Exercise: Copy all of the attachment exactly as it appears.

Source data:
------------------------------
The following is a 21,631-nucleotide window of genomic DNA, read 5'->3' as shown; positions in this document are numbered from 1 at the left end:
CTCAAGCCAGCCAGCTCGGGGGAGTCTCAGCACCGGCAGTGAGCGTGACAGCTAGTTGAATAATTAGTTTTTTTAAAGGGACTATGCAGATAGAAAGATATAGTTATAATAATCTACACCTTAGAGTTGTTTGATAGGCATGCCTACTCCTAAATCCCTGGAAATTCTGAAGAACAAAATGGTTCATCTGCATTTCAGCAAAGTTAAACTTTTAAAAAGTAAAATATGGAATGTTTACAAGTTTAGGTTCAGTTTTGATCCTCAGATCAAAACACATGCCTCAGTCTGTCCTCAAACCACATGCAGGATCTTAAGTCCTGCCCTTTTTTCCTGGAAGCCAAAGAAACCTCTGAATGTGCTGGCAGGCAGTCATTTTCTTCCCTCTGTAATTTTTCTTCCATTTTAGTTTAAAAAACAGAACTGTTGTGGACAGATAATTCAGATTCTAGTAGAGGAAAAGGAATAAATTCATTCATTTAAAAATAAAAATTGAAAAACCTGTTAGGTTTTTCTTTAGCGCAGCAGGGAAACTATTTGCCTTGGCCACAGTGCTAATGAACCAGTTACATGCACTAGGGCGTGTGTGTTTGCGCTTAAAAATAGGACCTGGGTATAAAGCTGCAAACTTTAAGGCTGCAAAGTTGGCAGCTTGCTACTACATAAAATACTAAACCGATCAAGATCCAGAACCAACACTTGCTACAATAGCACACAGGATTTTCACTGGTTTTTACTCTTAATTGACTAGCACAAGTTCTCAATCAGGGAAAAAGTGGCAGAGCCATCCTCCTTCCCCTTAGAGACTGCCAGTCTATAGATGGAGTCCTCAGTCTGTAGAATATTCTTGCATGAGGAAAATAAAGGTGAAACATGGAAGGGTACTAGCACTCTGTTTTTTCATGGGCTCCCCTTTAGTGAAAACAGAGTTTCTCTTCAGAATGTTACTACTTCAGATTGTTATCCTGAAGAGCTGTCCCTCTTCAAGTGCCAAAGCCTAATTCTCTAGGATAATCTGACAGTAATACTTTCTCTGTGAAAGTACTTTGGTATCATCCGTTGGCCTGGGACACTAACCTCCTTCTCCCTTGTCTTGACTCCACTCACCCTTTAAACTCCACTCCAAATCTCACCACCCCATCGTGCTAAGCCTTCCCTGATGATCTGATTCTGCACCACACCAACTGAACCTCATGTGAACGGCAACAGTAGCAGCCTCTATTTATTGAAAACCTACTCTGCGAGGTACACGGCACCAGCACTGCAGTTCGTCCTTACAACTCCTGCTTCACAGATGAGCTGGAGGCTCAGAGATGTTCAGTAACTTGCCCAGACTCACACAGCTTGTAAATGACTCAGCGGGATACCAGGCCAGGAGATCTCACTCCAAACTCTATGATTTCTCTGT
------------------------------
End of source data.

The following is a 21,631-nucleotide window of genomic DNA, read 5'->3' as shown; positions in this document are numbered from 1 at the left end:
CTCAAGCCAGCCAGCTCGGGGGAGTCTCAGCACCGGCAGTGAGCGTGACAGCTAGTTGAATAATTAGTTTTTTTAAAGGGACTATGCAGATAGAAAGATATAGTTATAATAATCTACACCTTAGAGTTGTTTGATAGGCATGCCTACTCCTAAATCCCTGGAAATTCTGAAGAACAAAATGGTTCATCTGCATTTCAGCAAAGTTAAACTTTTAAAAAGTAAAATATGGAATGTTTACAAGTTTAGGTTCAGTTTTGATCCTCAGATCAAAACACATGCCTCAGTCTGTCCTCAAACCACATGCAGGATCTTAAGTCCTGCCCTTTTTTCCTGGAAGCCAAAGAAACCTCTGAATGTGCTGGCAGGCAGTCATTTTCTTCCCTCTGTAATTTTTCTTCCATTTTAGTTTAAAAAACAGAACTGTTGTGGACAGATAATTCAGATTCTAGTAGAGGAAAAGGAATAAATTCATTCATTTAAAAATAAAAATTGAAAAACCTGTTAGGTTTTTCTTTAGCGCAGCAGGGAAACTATTTGCCTTGGCCACAGTGCTAATGAACCAGTTACATGCACTAGGGCGTGTGTGTTTGCGCTTAAAAATAGGACCTGGGTATAAAGCTGCAAACTTTAAGGCTGCAAAGTTGGCAGCTTGCTACTACATAAAATACTAAACCGATCAAGATCCAGAACCAACACTTGCTACAATAGCACACAGGATTTTCACTGGTTTTTACTCTTAATTGACTAGCACAAGTTCTCAATCAGGGAAAAAGTGGCAGAGCCATCCTCCTTCCCCTTAGAGACTGCCAGTCTATAGATGGAGTCCTCAGTCTGTAGAATATTCTTGCATGAGGAAAATAAAGGTGAAACATGGAAGGGTACTAGCACTCTGTTTTTTCATGGGCTCCCCTTTAGTGAAAACAGAGTTTCTCTTCAGAATGTTACTACTTCAGATTGTTATCCTGAAGAGCTGTCCCTCTTCAAGTGCCAAAGCCTAATTCTCTAGGATAATCTGACAGTAATACTTTCTCTGTGAAAGTACTTTGGTATCATCCGTTGGCCTGGGACACTAACCTCCTTCTCCCTTGTCTTGACTCCACTCACCCTTTAAACTCCACTCCAAATCTCACCACCCCATCGTGCTAAGCCTTCCCTGATGATCTGATTCTGCACCACACCAACTGAACCTCATGTGAACGGCAACAGTAGCAGCCTCTATTTATTGAAAACCTACTCTGCGAGGTACACGGCACCAGCACTGCAGTTCGTCCTTACAACTCCTGCTTCACAGATGAGCTGGAGGCTCAGAGATGTTCAGTAACTTGCCCAGACTCACACAGCTTGTAAATGACTCAGCGGGATACCAGGCCAGGAGATCTCACTCCAAACTCTATGATTTCTCTGT